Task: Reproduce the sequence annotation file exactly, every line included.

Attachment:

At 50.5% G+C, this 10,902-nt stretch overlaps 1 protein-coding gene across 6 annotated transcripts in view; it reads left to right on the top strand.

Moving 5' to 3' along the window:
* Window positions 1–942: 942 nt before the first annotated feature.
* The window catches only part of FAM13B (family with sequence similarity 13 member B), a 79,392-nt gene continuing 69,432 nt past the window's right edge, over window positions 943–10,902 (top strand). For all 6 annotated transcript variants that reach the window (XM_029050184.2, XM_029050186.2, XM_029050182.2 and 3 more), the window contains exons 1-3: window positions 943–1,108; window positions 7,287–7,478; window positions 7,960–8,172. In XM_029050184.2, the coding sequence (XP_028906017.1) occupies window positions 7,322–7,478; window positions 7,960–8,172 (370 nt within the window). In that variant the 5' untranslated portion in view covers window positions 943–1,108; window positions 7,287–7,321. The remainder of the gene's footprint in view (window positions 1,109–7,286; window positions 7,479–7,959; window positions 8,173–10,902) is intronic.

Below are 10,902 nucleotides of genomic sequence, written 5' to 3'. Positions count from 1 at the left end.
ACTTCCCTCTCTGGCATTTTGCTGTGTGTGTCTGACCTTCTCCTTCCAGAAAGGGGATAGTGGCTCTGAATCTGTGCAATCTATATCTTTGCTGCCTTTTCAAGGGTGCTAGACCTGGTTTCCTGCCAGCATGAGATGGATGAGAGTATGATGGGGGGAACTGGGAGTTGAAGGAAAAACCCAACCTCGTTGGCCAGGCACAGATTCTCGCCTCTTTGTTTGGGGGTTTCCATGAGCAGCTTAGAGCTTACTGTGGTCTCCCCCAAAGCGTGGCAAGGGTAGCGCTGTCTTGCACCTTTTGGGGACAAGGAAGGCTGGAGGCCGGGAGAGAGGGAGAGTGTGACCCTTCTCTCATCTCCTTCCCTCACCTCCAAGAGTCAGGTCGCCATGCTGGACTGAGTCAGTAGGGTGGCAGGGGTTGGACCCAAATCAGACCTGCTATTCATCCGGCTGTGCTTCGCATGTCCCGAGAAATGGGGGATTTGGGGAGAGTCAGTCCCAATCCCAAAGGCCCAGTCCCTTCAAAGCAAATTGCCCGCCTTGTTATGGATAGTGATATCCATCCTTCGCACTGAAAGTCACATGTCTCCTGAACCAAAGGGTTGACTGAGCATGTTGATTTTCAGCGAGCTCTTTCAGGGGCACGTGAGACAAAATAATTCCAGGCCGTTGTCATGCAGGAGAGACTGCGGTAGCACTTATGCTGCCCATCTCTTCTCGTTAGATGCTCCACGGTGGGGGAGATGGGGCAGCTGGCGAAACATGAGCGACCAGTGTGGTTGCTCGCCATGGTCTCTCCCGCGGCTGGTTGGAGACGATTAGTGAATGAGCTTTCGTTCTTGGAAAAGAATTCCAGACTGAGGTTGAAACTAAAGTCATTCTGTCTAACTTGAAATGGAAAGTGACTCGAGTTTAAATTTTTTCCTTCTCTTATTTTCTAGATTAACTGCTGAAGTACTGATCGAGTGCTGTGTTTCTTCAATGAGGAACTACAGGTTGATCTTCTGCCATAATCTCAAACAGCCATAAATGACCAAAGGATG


At 50.5% G+C, this 10,902-nt stretch overlaps 1 protein-coding gene across 6 annotated transcripts in view; it reads left to right on the top strand.

Moving 5' to 3' along the window:
* Window positions 1–942: 942 nt before the first annotated feature.
* The window catches only part of FAM13B (family with sequence similarity 13 member B), a 79,392-nt gene continuing 69,432 nt past the window's right edge, over window positions 943–10,902 (top strand). For all 6 annotated transcript variants that reach the window (XM_029050184.2, XM_029050186.2, XM_029050182.2 and 3 more), the window contains exons 1-3: window positions 943–1,108; window positions 7,287–7,478; window positions 7,960–8,172. In XM_029050184.2, the coding sequence (XP_028906017.1) occupies window positions 7,322–7,478; window positions 7,960–8,172 (370 nt within the window). In that variant the 5' untranslated portion in view covers window positions 943–1,108; window positions 7,287–7,321. The remainder of the gene's footprint in view (window positions 1,109–7,286; window positions 7,479–7,959; window positions 8,173–10,902) is intronic.

Below are 10,902 nucleotides of genomic sequence, written 5' to 3'. Positions count from 1 at the left end.
ACTTCCCTCTCTGGCATTTTGCTGTGTGTGTCTGACCTTCTCCTTCCAGAAAGGGGATAGTGGCTCTGAATCTGTGCAATCTATATCTTTGCTGCCTTTTCAAGGGTGCTAGACCTGGTTTCCTGCCAGCATGAGATGGATGAGAGTATGATGGGGGGAACTGGGAGTTGAAGGAAAAACCCAACCTCGTTGGCCAGGCACAGATTCTCGCCTCTTTGTTTGGGGGTTTCCATGAGCAGCTTAGAGCTTACTGTGGTCTCCCCCAAAGCGTGGCAAGGGTAGCGCTGTCTTGCACCTTTTGGGGACAAGGAAGGCTGGAGGCCGGGAGAGAGGGAGAGTGTGACCCTTCTCTCATCTCCTTCCCTCACCTCCAAGAGTCAGGTCGCCATGCTGGACTGAGTCAGTAGGGTGGCAGGGGTTGGACCCAAATCAGACCTGCTATTCATCCGGCTGTGCTTCGCATGTCCCGAGAAATGGGGGATTTGGGGAGAGTCAGTCCCAATCCCAAAGGCCCAGTCCCTTCAAAGCAAATTGCCCGCCTTGTTATGGATAGTGATATCCATCCTTCGCACTGAAAGTCACATGTCTCCTGAACCAAAGGGTTGACTGAGCATGTTGATTTTCAGCGAGCTCTTTCAGGGGCACGTGAGACAAAATAATTCCAGGCCGTTGTCATGCAGGAGAGACTGCGGTAGCACTTATGCTGCCCATCTCTTCTCGTTAGATGCTCCACGGTGGGGGAGATGGGGCAGCTGGCGAAACATGAGCGACCAGTGTGGTTGCTCGCCATGGTCTCTCCCGCGGCTGGTTGGAGACGATTAGTGAATGAGCTTTCGTTCTTGGAAAAGAATTCCAGACTGAGGTTGAAACTAAAGTCATTCTGTCTAACTTGAAATGGAAAGTGACTCGAGTTTAAATTTTTTCCTTCTCTTATTTTCTAGATTAACTGCTGAAGTACTGATCGAGTGCTGTGTTTCTTCAATGAGGAACTACAGGTTGATCTTCTGCCATAATCTCAAACAGCCATAAATGACCAAAGGATG